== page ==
Want to wipe location-tracking data that's being stored on your iPhone without your permission? There's an app for that, but you've got to jailbreak your iPhone first.
Several tools have cropped up as a fix for people riled up about the fact that iPhones (and iPads) are surreptitiously logging unencrypted location-related data on the device, including cell tower coordinates, time stamps, cell operator and Wi-Fi networks used, and longitude and latitude from GPS signals--basically a when-and-where of your phone's location going back at least a year.
Police have known about and been using this information, and cellular operators have access to it and can provide it when served with a court order. But anyone with physical access to the phone (and access to a desktop backup of the data) is now able to see an iPhone owner's whereabouts over time.
The fact that consumers don't realize that their phones are recording and storing this information in clear text has come as a big surprise to many people, including consumer advocates who say it's a big privacy violation.
You can hide the data that may be on your desktop by encrypting your iTunes backups. And you can turn off GPS to stop the logging of at least that information, but that doesn't clean up any data stored on the device, and it will severely limit use of the device for location-based services like mapping. There is no way to disable the tracking, because it's baked into the operating system.
The only option at this point is to use one of the programs written specifically to delete the data. But, as unapproved iPhone apps that reach into the iOS functions, they're not available through Apple's official App Store. They're unsanctioned apps that run only on iPhones that have been jailbroken--devices in which the operating system has been unlocked so owners can run any application they want.
Canadian programmer Ryan Petrich released a tool Wednesday called Untrackerd, which deletes the location-tracking information from the device. The app runs on iOS 4.0 and higher and installs a so-called "daemon" program that runs in the background, continuously cleaning up the data in the "consolidated.db" file where it is stored. "No new icons are added to your homescreen," according to the description on TheBigBoss.org. "There are no options to configure."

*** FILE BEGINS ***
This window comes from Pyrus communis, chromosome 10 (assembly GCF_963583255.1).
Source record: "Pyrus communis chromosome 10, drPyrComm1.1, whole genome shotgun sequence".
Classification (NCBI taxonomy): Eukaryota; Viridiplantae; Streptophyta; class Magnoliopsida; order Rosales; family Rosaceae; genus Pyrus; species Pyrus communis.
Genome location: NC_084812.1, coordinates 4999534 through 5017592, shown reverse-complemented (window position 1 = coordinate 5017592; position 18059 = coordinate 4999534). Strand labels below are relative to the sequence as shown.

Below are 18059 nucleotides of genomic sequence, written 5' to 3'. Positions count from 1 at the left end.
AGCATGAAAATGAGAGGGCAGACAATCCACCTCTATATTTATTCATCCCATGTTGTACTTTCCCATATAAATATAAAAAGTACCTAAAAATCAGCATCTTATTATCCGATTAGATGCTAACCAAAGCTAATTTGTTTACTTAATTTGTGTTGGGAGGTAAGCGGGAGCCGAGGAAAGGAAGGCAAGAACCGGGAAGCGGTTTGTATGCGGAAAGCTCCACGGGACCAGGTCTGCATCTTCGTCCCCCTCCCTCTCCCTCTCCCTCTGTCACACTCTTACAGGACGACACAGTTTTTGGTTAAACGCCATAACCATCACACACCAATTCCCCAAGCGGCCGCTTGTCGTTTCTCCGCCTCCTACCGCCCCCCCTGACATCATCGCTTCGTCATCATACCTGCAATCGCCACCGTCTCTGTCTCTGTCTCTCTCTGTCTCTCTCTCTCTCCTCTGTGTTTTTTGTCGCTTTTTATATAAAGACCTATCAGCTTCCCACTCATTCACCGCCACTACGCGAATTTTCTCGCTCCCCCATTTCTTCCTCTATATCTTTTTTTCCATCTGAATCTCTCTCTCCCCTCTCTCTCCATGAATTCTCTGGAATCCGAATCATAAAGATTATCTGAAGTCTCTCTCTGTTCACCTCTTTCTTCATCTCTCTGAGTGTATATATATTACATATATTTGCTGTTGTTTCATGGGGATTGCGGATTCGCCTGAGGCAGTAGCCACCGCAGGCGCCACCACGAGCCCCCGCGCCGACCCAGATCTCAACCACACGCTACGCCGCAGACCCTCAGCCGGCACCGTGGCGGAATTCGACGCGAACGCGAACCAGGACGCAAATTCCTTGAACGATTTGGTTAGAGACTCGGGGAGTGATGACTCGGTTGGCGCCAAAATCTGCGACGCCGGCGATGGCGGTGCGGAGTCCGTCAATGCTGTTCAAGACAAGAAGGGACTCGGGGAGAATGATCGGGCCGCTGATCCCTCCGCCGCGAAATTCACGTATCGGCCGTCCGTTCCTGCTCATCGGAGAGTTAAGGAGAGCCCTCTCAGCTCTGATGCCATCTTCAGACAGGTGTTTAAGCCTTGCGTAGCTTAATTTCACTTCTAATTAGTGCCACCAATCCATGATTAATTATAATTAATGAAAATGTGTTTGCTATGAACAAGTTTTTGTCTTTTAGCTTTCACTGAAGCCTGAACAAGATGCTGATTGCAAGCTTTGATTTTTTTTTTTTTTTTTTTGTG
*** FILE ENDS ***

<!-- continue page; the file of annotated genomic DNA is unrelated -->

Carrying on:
Untrackerd, which also is available from the Cydia third-party app store, deletes any data more than 30 minutes old from the consolidated.db file, checking every 5 minutes (except when the phone is in sleep mode) for changes to the file. The most recent data is left intact so the device can still pinpoint the phone's location for driving directions, for example, Petrich told CNET today.
The app does not zero out the deleted data multiple times, as is necessary to prevent bit-level analysis during forensics from unearthing data written to permanent storage. Meanwhile, whatever Untrackerd deletes on the device gets mirrored when the desktop sync is performed, he said.
"I did not make any attempt to make sure it is completely wiped from the disk or [to] wipe any other private data," said Petrich, an Edmonton-based software programmer for mobile ad company Medialets. "I try to maintain the functionality of consolidated.db...[which is used] to improve the performance of location services."
Asked why he wrote the tool, Petrich said: "I created it because I wasn't 100 percent comfortable with the entire history of my location being stored on a device that is very easy to lose."
Another tool, Location Blocker, goes further and wipes all historical data from the consolidated.db file and also blocks the device from storing any further cell and Wi-Fi location data. Step-by-step instructions for installing it are here.
Petrich said he didn't know of any other tools that would help iPhone users get rid of this data. He also said he didn't know why Apple was logging the data but said he doubts it is for malicious purposes because "it's not being transported anywhere."
Update 5:27 p.m. PT: After talking to CNET, Petrich updated Untrackerd this afternoon so that it will securely delete the data it wipes, writing over the disk space with zeros several times so deleted data cannot be forensically uncovered later.